Feel free to bring a friend and enjoy a free event this upcoming Thursday! Free drinks will be provided by Boulevard Brewing Co.la Esquina Gallery (1000 W 25th St, Kansas City, MO 64108) Charlotte Street Foundation firstname.lastname@example.org
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Julian Chams is a visual from Colombia based in Brooklyn. Working in the space between the personal and the systematic, he creates assemblages of imagery that include both natural and manmade elements. Chams has had solo exhibitions at Wave Hill, Bronx; Splatterpool, Brooklyn; ARS Antiqua Galería, Barranquilla, Colombia; and Parallel Gallery, Kansas City, MO. His work has been featured in group shows at the Bronx Museum of the Arts, Bronx; XV Salón Regional de Artistas, Zona Caribe, Cartagena, Colombia; 50/50, Kansas City, MO; and the Consulate of Colombia in New York. In 2015 he was a Van Lier Visual Arts Fellow at Wave Hill in the Bronx. He earned a Bachelor of Fine Arts from the Kansas City Art Institute.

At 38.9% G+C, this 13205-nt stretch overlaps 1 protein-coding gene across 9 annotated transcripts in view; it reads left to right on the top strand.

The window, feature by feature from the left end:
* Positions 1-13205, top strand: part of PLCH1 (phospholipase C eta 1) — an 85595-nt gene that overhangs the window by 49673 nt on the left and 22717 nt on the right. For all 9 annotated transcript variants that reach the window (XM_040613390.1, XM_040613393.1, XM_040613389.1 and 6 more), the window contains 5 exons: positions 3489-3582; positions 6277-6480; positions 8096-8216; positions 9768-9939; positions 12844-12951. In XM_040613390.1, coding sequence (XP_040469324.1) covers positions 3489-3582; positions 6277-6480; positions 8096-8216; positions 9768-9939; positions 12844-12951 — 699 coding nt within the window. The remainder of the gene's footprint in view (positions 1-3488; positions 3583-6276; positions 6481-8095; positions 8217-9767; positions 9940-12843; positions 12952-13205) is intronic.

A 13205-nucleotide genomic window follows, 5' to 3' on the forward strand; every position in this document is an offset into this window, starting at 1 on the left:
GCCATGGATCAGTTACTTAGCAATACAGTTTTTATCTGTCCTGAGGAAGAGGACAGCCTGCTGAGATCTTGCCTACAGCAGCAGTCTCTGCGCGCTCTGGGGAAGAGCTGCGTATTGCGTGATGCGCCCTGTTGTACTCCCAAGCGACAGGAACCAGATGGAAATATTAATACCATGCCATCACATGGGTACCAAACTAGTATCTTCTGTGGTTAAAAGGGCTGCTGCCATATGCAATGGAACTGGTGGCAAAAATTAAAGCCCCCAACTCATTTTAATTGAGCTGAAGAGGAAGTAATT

Sepideh Majidi is an architect, artist, and educator living and working in San Francisco, California. Sepideh is originally from Tehran, Iran, where she received her Masters degree in Architecture from Azad University. She has been living in the U.S. since 2007, traveling between San Francisco and Iran, working on a variety of architectural projects and art installations. In 2011, Sepideh co-founded the design/build firm ArcHive, in San Francisco. She has been an architecture studio instructor at the Academy of Art University since 2014. The digital art project she has recently embarked upon is an exploration of the digital medium through the process of degeneration. Disturbance–the source of this process–travels through the dredge zones, continually rezoning and subdividing, breeding new landscapes and new particle territories.